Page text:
SACRAMENTO — A 33-point loss, their biggest of the season. Largest loss margin ever against Sacramento. Got down in the second quarter and never did come close to getting back in it.
After falling 113-80 to the NBA-leading Kings on Thursday night, the fading-fast Jazz had to be thinking it couldn't get much worse than that.
But it can: Utah must face Sacramento three more times this season, including Saturday's rematch at the Delta Center.
That's cold reality for a 22-21 club that's dropped four of its last five overall, mustered only one win in a total of 10 games against the Western Conference's five top teams and just got its tail kicked.
"Games like this, teams like this we play, show us how far we have to go," said point guard John Stockton, who nevertheless maintains faith that the Jazz can be a much better team than their barely above-.500 record indicates.
"We're a long ways away," Stockton added. "So you can either put your head down in the dirt, throw your arms up and say 'that's it,' or you see what we can do to try to get to that level. Clearly, we're not there yet."
In fact, the Jazz were so far from keeping up with the Kings on Thursday that they didn't seem to be seeing straight by game's end. But Jazz coach Jerry Sloan had a quite a clear view of what unfolded, and he certainly was not pleased with what he saw.
"We didn't compete very much tonight in the ballgame, and we've had stretches where we can't compete at all," Sloan said. "And you don't have much of a chance when you play that way."
Especially not against the Kings, who now own a league-best home record of 24-1, including 17 straight Arco Arena wins. Sacramento has won 13 of its last 14 overall.
"With this team, and as good as they are," Sloan said, "I'm not sure we could have competed against their second group. Their second group would have beaten us by 20."
The Jazz, featuring a new-look starting lineup with John Starks at shooting guard in place of second-season pro DeShawn Stevenson and fellow veteran Bryon Russell at small forward over rookie Andrei Kirilenko, did briefly appear as if they were going to give the Kings a game.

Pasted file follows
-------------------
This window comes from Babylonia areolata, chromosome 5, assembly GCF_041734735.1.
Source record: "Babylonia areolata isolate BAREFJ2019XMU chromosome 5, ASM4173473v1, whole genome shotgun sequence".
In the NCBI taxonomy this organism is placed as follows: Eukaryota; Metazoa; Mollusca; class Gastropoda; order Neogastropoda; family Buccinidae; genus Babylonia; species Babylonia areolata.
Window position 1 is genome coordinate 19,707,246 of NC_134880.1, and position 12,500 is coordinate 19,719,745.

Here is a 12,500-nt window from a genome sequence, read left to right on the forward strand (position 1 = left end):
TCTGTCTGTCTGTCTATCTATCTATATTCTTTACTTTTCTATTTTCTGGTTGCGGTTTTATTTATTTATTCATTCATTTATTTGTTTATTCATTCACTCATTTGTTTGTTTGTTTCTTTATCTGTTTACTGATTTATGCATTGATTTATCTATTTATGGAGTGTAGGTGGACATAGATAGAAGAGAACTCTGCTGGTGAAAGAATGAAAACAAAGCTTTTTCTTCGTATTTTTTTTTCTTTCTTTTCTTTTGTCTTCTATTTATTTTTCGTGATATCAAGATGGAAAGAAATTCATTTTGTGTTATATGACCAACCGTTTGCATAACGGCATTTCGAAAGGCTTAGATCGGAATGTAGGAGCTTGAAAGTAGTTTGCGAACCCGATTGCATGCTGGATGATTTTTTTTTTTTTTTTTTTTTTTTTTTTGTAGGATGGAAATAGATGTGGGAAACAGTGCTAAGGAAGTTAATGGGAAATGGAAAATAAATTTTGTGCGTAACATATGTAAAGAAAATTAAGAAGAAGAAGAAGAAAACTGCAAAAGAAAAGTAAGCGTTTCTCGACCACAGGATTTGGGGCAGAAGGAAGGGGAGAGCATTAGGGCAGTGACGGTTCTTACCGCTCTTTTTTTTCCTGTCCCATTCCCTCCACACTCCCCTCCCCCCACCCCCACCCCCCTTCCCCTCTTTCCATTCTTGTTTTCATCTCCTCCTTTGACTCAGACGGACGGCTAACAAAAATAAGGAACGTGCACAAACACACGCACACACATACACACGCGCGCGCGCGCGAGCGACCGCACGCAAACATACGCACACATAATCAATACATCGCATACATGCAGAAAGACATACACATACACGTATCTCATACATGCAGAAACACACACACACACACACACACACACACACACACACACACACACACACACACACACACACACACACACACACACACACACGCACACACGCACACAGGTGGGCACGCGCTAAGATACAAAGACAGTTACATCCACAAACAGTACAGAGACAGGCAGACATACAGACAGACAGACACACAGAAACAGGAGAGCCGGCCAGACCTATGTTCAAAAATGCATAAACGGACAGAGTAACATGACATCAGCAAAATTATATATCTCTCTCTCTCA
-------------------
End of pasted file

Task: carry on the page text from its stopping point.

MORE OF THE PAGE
But as soon as Sacramento began to pull away from an 18-18 tie in the final two minutes of the opening quarter, it was all over for Utah.
The Kings opened the second-period with a 13-2 run, putting them up by 16 after 39-23. Sloan put Jazz scoring leader Karl Malone back in the game at that point, but it didn't matter.
Utah had no answers whatsoever for Sacramento, and before the Jazz knew it they were down by 21 late in the first half.
It only got uglier for them after that.
The Kings ran their advantage to as many as 29 in the third quarter, and the Jazz seemed content to let them do it.
Sloan subbed Stevenson for Stockton with just more than five minutes to go in the third, and he replaced Malone — whose 14 points stood up as a team-high, accentuating just how bad things were for the Jazz — with Greg Ostertag with just under two minutes remaining in the period.
Neither of the Jazz stars ever did return for the final quarter, a period which all of Sacramento's starters watched from the bench.
Even the Kings' subs had their way, too, outscoring Utah 27-21 in the fourth.
By game's end, Sacramento was simply rubbing its success in the Jazz's face, evidenced by two uncontested 3-pointers from Bobby Jackson in the game's final minute, and a buzzer-beating Lawrence Funderburke dunk, set up with a teasing toss from Jackson, that pushed the final margin to a game-high 33.
"To me," Stevenson said, "that's kind of like disrespecting us."
Sloan, however, wasn't even sure if everyone from Utah was bothered by the antics, or even the loss.
"That's not going to get your attention — because they came in there and took it right to us," he said. "And if you don't want to play basketball, nothing's going to get your attention.
"These guys," Sloan added of his own, "weren't willing to play, and weren't ready to play, basketball."